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Re: orion minim; Ib and II dating
Stephen Goranson wrote:
>I see no point in long exchanges based on misinformation.
Thanks for not spreading too much this time as well. I really don't
understand how you can keep making such comments about Essenes based on so
little or drag Pliny out of his grave yet again.
>Mr. Hutchesson continues to insist on a seventy or so year gap in Qumran
>settlement, though very few Qumran mss are absolutly dated by internal
Can you show anything coherently pointing to a shorter period?
>Again I invite him to read J. Magness (DSD 2, 1995, 58-65) and
>other archaeological analyses and then to present the complete data.
What do you find so compelling about Magness's position other than it suits
the Essene hypothesis?
>Many of the Qumran loci were used for the same purposes in Ib and in II
>which points to the same group using them after the fire.
Fire? Perhaps earthquake? Perhaps everybody left the place? Perhaps nobody
decided to rebuild after the catastrophe? Perhaps someone was smoking in bed
(always a bad habit)?
>coin evidence, radiocarbon dating, pottery types and dates do not bear
>out his claim.
Yes, let's flee from the little hard evidence we've got. What do you make
out of the coin distributions, Stephen? Please see what can be eked out of
them other than that there was an extreme drop from Alexander Jannaeus's
time until the increase during the Roman "occupation" period of the first
How do you want to use the C14 data, Stephen, when the majority of datings
we've got are early, a few suit you and a few suit noone. We are aware that
it is not a totally exact science and errors do arise. When the bulk of
dates go early that shows the trend. Do you want to go beyond that? If so, why?
You have been claiming for a long time without any backing evidence that the
hard evidence doesn't give a good possibility for a long gap. Please do more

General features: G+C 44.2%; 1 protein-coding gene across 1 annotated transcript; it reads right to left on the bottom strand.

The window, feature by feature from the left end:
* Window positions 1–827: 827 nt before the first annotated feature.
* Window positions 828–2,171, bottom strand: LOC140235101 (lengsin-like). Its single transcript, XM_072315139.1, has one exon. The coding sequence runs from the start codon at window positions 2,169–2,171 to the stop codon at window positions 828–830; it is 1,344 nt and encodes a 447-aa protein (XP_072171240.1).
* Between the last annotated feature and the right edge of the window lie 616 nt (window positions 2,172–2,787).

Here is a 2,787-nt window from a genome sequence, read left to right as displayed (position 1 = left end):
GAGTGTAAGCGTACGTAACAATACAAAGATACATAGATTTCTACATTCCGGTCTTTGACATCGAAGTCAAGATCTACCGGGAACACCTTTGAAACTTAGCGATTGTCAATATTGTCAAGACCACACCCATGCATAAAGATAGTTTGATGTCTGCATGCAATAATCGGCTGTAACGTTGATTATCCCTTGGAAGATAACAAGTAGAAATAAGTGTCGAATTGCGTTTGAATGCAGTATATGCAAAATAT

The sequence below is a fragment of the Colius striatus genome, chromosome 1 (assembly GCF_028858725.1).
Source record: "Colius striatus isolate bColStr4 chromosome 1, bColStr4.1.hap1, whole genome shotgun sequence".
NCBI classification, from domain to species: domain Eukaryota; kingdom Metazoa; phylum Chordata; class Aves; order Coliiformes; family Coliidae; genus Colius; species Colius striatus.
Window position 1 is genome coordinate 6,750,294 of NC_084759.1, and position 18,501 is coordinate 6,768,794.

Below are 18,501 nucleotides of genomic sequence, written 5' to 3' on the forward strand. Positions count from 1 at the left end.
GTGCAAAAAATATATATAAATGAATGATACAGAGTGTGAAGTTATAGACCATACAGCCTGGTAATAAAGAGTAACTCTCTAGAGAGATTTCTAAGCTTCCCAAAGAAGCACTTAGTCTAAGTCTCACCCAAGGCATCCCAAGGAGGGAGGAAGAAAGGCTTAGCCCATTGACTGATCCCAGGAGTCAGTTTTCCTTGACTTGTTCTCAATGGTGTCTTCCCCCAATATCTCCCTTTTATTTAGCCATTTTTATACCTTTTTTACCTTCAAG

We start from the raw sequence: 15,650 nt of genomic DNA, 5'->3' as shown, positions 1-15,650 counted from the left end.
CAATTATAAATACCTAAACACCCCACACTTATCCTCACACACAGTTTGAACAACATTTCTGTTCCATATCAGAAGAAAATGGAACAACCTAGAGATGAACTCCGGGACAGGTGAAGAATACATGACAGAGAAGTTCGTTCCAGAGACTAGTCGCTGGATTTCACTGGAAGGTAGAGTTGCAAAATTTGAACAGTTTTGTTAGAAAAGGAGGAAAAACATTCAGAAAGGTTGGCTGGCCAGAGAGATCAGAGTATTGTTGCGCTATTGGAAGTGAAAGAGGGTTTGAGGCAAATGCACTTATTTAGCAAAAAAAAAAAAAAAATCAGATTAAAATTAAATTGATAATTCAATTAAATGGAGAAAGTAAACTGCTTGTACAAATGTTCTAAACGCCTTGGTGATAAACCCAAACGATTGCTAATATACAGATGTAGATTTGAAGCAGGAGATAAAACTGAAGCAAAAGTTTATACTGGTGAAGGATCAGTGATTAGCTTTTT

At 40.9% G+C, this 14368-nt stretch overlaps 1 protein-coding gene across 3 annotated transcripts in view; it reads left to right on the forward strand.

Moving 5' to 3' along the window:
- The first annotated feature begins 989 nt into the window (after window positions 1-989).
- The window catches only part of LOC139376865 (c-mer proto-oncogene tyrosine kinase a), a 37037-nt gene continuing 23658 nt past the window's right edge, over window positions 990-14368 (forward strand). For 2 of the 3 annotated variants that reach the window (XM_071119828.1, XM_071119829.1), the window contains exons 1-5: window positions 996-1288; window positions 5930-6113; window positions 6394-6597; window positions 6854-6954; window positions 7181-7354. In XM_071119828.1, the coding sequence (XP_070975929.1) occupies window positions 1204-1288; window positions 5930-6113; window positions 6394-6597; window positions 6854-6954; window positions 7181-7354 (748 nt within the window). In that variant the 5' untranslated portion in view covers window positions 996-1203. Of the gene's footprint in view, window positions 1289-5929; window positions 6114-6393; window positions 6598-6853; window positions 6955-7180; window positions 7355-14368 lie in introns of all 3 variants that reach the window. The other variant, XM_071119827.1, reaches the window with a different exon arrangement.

than just state it once again without evidence.
>Pliny's source (Marcus V. Agrippa, I think [JJS 45, 1994,
>295-98]) wrote about Qumran as inhabited during this proposed gap.
It's very hard to make too much out of the implications of the Pliny quote.
It's written as a contemporary record. When was Pliny's work written?
Between the end of the Jewish war and the eruption of Vesuvius.
Pliny's description of the location of the Essene group is hardly that of
Qumran: Qumran as a locality has sense with relation to Jericho and not Ein
Gedi which is much further away and harder to get to. One went to Ein Gedi
not via Qumran but due south. Besides this simple problem of location (Ein
Gedi having nothing directly to do with Qumran), one has to make a special
reading of Pliny's hos en geddi, which is yet another unjustified leap into
You know the implications of the Drori conclusion regarding Qumran: that the
complex water system was almost certainly financed by the Hasmoneans, and
that as part of a defensive system. Essenes don't come into it -- at least
prior to 63 bce!?
If you want, we can look at other problems of Pliny's statement being
referred to a religious group living in Qumran. You have been strangely
silent on the issue before, when it's been mentioned.
(Besides, what are those 20 or so huts up above Ein Gedi?)
>(Yes Ezekiel is
>about the temple. Was it then necessarily written in Jerusalem?)
Would you care to advocate that it wasn't? (-!